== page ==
Can I find a new job after I retire?

In principle, people over 65 can be employed or self-employed.

There are statutory age limits depending on the profession. For example, the Garda Síochána must retire at age 60. Even if you've reached the legal retirement age at your previous job, you can still be reemployed or self-employed after retirement.

If you took early retirement, you can still be reemployed or self-employed. Many people over the "normal" retirement age (65) continue to work past the retirement age.

Before deciding whether or not to work in retirement, you should know the possible impact on your pension, social security benefits, and tax obligations.

If you stopped working in the public sector and are considering returning to work, there may be implications for your pension.

Returning to the public sector

If you're a government employee with a pension, your pension may be reduced if you return to the public sector.

A reduction generally means a decrease in your pension. The purpose is to ensure that between your pension and your job income, you don't earn more than you would have if you had stayed in your previous job. The exact conditions for a reduction can vary from pension scheme to pension scheme.

Usually, you can no longer contribute to a public sector pension scheme once you reach the normal retirement age.

Choosing to work in the private sector

Choosing to work in the private sector

If you're under 66

If you're under 66 and employed or self-employed, you'll have to pay PRSI contributions as normal. For example, if you're a former civil servant and you go to work for a private company, you'll have to pay full PRSI contributions.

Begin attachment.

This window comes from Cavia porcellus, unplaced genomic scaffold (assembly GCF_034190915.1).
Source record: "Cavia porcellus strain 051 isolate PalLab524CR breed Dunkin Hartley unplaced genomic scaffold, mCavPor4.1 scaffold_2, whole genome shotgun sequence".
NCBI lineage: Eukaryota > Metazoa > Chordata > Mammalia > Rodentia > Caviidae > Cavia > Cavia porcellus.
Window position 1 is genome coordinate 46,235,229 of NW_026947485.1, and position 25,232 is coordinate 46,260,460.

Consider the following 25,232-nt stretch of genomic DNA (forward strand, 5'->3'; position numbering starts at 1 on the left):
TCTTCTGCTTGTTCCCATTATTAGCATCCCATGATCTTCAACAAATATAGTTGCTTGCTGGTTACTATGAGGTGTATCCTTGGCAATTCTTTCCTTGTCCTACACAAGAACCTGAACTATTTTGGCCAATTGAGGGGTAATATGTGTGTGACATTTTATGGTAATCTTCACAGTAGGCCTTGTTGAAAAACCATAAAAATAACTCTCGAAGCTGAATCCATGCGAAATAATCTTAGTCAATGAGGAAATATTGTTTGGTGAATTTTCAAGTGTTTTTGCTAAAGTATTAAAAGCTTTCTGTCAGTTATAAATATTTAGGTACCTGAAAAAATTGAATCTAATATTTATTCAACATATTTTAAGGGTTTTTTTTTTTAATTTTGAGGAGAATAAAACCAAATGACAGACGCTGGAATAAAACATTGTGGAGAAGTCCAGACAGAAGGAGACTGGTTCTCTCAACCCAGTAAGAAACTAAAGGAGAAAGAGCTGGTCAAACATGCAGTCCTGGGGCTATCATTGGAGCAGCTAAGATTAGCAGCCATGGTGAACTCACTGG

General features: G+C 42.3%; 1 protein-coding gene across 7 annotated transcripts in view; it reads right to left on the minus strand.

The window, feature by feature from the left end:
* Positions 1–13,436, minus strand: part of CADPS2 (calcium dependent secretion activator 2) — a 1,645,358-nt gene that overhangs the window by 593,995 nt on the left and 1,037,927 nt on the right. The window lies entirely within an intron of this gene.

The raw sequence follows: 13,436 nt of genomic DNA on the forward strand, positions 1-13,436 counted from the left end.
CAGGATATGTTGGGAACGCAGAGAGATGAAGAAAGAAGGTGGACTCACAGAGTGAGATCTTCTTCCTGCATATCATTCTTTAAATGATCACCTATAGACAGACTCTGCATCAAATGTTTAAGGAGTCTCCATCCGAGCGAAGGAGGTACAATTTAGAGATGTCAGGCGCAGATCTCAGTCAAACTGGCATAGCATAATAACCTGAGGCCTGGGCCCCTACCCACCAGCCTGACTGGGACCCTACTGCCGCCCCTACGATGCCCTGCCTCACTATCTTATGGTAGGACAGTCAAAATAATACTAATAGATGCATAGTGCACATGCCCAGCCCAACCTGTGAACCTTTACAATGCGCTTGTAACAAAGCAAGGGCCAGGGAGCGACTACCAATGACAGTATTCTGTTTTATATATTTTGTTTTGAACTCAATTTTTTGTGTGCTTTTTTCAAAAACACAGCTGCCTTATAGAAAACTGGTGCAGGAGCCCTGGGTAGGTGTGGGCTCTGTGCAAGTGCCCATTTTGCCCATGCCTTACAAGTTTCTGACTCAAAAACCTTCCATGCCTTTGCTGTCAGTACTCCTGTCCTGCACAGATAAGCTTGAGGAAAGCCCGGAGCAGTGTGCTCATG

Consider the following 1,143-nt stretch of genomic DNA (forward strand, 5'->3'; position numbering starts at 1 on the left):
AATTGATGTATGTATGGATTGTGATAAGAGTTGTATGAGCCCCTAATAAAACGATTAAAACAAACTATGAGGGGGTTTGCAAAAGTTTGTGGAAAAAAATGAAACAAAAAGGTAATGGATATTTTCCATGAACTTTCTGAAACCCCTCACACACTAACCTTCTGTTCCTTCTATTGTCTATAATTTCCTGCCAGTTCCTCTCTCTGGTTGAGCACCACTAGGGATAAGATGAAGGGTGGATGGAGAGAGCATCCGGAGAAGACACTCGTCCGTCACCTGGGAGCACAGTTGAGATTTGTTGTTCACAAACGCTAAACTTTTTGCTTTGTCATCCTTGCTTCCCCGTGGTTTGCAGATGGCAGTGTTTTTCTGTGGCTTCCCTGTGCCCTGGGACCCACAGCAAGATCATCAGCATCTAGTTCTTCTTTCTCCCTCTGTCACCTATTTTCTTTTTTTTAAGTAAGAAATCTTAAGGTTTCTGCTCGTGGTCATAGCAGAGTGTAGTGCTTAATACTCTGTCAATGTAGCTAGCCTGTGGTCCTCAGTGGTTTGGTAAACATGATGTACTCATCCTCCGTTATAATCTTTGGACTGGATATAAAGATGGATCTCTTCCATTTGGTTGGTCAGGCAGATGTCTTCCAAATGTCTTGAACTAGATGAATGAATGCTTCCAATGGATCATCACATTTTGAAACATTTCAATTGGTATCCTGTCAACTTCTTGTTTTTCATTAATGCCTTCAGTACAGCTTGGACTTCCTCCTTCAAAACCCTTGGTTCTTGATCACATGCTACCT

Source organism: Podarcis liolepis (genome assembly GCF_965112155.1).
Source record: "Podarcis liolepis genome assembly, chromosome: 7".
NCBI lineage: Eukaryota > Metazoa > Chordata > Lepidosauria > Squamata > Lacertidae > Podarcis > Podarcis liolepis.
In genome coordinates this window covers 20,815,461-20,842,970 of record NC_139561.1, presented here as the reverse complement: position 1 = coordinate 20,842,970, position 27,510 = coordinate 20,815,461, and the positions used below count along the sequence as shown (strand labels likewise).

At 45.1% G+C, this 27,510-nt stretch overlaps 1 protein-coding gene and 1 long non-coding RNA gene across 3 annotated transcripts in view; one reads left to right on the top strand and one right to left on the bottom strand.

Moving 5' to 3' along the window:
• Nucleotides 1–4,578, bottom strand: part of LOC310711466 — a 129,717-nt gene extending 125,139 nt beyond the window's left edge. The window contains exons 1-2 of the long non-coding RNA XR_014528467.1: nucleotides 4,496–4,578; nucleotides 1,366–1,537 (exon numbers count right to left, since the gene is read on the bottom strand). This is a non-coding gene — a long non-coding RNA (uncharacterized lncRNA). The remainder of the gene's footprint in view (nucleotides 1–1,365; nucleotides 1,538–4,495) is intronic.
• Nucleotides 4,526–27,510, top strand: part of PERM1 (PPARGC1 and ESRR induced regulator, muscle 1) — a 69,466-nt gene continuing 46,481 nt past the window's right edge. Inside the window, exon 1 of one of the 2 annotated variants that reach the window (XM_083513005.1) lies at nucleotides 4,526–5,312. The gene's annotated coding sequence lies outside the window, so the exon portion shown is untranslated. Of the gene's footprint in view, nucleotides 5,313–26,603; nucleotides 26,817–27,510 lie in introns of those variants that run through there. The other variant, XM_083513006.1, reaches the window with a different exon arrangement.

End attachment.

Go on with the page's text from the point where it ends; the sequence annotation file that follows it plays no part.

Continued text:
You only have to pay PRSI contributions on income from employment or self-employment, not on pensions from previous jobs.

Part-time or low-paid work

If you work part-time or in a low-paid job, you still have to pay PRSI contributions, but in some cases you don't have to. If you earn less than €352.38 per week, you don't have to pay PRSI - your employer does, and you're 100% covered.

PRSI relief reduces the burden of PRSI for people earning between €352.01 and €424 per week. There is a small deductible, the amount of which depends on your income.

If you're 66 or older

Whether you're employed or self-employed, you don't have to pay PRSI premiums if you're over 66.

If you haven't paid enough contributions by age 66, you can't increase your contributions later. Unlike some occupational pension schemes, you can't pay PRSI contributions retroactively.

If you're still working at age 66, your employer can pay a small amount of PRSI contributions to cover the cost of your injury. This is called Class J National Insurance.

Income tax

Almost all income is subject to income tax, and people over 65 are subject to the same general tax system as everyone else, but they can benefit from certain tax-free thresholds.

You can find out more about the special tax treatment for people over 65, including the taxation of occupational pensions and social security benefits, here.

Wrongful termination

Age-related dismissal constitutes unfair dismissal under the Unfair Dismissal Act (with some exceptions). However, you cannot claim unfair dismissal if you leave after your contractual retirement age.


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